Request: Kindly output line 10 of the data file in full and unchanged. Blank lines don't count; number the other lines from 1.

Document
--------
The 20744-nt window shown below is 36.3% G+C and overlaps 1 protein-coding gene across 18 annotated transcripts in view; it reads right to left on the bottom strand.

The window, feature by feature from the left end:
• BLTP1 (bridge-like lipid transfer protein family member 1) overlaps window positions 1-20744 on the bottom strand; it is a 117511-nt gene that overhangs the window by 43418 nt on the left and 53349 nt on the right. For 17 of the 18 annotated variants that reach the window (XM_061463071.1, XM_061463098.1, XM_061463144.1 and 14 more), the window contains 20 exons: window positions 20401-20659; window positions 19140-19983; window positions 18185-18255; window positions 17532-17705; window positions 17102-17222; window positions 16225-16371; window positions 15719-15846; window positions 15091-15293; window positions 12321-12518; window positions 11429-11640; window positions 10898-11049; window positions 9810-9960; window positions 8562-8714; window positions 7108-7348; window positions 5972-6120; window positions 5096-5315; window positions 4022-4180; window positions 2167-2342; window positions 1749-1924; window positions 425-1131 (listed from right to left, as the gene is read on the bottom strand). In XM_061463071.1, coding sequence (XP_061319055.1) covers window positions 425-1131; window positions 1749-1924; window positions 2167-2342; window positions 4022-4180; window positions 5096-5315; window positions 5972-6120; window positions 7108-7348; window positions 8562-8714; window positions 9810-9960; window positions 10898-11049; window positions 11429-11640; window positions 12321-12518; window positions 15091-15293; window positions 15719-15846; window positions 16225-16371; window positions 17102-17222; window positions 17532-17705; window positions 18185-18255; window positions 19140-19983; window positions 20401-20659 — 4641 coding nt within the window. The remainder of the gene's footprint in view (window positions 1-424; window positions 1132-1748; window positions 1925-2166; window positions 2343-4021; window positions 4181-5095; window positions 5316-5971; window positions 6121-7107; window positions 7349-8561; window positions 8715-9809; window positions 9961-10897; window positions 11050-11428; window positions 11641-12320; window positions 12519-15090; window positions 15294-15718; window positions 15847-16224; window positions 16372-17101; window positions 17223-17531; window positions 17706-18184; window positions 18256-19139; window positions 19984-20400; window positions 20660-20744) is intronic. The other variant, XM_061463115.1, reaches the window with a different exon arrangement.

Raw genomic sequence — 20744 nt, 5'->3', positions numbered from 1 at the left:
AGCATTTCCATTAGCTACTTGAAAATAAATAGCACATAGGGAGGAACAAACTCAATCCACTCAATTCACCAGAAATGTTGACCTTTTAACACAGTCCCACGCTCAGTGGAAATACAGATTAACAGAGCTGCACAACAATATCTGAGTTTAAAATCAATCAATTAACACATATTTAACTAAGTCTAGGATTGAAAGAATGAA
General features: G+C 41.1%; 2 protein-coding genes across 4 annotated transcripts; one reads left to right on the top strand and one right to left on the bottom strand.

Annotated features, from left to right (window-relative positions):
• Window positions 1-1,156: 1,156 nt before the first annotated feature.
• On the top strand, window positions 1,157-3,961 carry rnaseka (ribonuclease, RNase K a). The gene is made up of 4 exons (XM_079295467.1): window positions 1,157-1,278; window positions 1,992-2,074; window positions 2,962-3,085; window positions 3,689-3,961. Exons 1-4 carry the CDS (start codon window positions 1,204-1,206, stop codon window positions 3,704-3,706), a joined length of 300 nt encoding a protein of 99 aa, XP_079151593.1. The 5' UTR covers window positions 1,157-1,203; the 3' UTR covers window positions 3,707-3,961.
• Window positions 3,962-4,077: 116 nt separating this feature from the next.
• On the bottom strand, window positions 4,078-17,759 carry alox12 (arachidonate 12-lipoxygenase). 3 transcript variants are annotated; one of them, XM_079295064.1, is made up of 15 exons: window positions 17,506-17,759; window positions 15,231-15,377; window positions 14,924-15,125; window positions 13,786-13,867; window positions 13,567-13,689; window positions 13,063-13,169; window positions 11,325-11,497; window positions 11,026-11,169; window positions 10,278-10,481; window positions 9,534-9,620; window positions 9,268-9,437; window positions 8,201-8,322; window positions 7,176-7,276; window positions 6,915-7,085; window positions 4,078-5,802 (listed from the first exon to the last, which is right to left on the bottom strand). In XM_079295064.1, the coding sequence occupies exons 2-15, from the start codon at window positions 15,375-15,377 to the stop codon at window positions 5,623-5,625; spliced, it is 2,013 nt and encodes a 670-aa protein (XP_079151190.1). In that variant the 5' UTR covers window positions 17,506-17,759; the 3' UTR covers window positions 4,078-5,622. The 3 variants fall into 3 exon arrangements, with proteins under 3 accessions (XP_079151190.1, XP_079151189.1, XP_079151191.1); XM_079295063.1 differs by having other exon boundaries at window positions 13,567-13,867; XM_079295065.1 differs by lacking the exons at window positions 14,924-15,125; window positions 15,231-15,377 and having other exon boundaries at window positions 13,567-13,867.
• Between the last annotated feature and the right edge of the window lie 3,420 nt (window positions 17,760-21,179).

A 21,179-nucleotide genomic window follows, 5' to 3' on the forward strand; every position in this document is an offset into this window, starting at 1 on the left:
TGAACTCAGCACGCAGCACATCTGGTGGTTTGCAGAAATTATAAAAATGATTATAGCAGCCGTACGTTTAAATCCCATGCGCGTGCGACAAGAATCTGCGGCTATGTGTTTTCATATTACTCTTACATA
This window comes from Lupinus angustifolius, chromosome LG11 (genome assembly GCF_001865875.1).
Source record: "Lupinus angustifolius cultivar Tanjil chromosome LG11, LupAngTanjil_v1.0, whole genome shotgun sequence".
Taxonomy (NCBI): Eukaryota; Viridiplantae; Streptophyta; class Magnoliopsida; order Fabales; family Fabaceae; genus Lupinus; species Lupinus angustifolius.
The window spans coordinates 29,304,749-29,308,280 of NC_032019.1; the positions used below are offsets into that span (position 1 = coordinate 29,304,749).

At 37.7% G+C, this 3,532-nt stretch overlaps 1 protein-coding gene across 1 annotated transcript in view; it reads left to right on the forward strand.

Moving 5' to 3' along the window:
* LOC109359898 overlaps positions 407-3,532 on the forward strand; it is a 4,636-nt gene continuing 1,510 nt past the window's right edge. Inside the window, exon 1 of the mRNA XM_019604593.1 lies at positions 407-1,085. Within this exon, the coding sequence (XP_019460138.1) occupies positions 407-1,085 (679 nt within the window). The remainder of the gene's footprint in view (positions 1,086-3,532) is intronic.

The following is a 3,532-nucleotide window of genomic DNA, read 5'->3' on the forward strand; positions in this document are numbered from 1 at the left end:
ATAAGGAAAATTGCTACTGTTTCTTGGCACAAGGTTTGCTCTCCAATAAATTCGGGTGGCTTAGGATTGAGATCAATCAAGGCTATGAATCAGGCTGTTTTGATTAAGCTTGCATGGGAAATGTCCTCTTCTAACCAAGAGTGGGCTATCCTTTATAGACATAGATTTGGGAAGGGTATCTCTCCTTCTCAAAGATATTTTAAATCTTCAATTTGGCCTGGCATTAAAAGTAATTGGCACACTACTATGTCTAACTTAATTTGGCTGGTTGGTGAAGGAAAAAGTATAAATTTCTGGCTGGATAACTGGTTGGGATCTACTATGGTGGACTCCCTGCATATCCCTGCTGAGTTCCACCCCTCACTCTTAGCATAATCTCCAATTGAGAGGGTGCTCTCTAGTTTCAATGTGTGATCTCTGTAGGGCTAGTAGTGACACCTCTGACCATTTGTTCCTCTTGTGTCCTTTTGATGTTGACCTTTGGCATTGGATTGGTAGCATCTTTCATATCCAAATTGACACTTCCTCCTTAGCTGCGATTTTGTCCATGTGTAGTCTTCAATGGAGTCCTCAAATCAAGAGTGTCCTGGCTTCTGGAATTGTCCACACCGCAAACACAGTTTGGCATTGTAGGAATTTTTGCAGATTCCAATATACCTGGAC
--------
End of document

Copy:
• Window positions 3,962-4,077: 116 nt separating this feature from the next.